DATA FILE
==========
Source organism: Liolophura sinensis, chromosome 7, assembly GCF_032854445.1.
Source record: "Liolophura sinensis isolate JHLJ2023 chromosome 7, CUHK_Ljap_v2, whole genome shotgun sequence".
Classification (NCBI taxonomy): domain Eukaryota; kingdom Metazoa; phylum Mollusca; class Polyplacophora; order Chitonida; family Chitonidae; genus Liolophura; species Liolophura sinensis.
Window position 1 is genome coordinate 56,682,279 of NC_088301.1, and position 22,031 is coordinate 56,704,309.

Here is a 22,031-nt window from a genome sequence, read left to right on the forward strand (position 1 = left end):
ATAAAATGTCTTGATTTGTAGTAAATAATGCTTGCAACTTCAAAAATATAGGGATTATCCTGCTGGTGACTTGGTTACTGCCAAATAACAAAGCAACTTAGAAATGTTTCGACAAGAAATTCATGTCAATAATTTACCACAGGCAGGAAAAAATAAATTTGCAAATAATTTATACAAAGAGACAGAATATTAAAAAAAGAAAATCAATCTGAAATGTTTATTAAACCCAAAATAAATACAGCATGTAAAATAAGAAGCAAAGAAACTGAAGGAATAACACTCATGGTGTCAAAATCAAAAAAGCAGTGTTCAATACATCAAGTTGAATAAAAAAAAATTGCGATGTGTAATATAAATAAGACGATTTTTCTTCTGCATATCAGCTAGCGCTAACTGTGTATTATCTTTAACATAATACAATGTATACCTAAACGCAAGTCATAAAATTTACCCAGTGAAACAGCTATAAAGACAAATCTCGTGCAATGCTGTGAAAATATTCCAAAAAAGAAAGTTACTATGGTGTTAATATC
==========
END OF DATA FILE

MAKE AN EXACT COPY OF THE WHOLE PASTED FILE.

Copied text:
Source organism: Liolophura sinensis, chromosome 7, assembly GCF_032854445.1.
Source record: "Liolophura sinensis isolate JHLJ2023 chromosome 7, CUHK_Ljap_v2, whole genome shotgun sequence".
Classification (NCBI taxonomy): domain Eukaryota; kingdom Metazoa; phylum Mollusca; class Polyplacophora; order Chitonida; family Chitonidae; genus Liolophura; species Liolophura sinensis.
Window position 1 is genome coordinate 56,682,279 of NC_088301.1, and position 22,031 is coordinate 56,704,309.

Here is a 22,031-nt window from a genome sequence, read left to right on the forward strand (position 1 = left end):
ATAAAATGTCTTGATTTGTAGTAAATAATGCTTGCAACTTCAAAAATATAGGGATTATCCTGCTGGTGACTTGGTTACTGCCAAATAACAAAGCAACTTAGAAATGTTTCGACAAGAAATTCATGTCAATAATTTACCACAGGCAGGAAAAAATAAATTTGCAAATAATTTATACAAAGAGACAGAATATTAAAAAAAGAAAATCAATCTGAAATGTTTATTAAACCCAAAATAAATACAGCATGTAAAATAAGAAGCAAAGAAACTGAAGGAATAACACTCATGGTGTCAAAATCAAAAAAGCAGTGTTCAATACATCAAGTTGAATAAAAAAAAATTGCGATGTGTAATATAAATAAGACGATTTTTCTTCTGCATATCAGCTAGCGCTAACTGTGTATTATCTTTAACATAATACAATGTATACCTAAACGCAAGTCATAAAATTTACCCAGTGAAACAGCTATAAAGACAAATCTCGTGCAATGCTGTGAAAATATTCCAAAAAAGAAAGTTACTATGGTGTTAATATC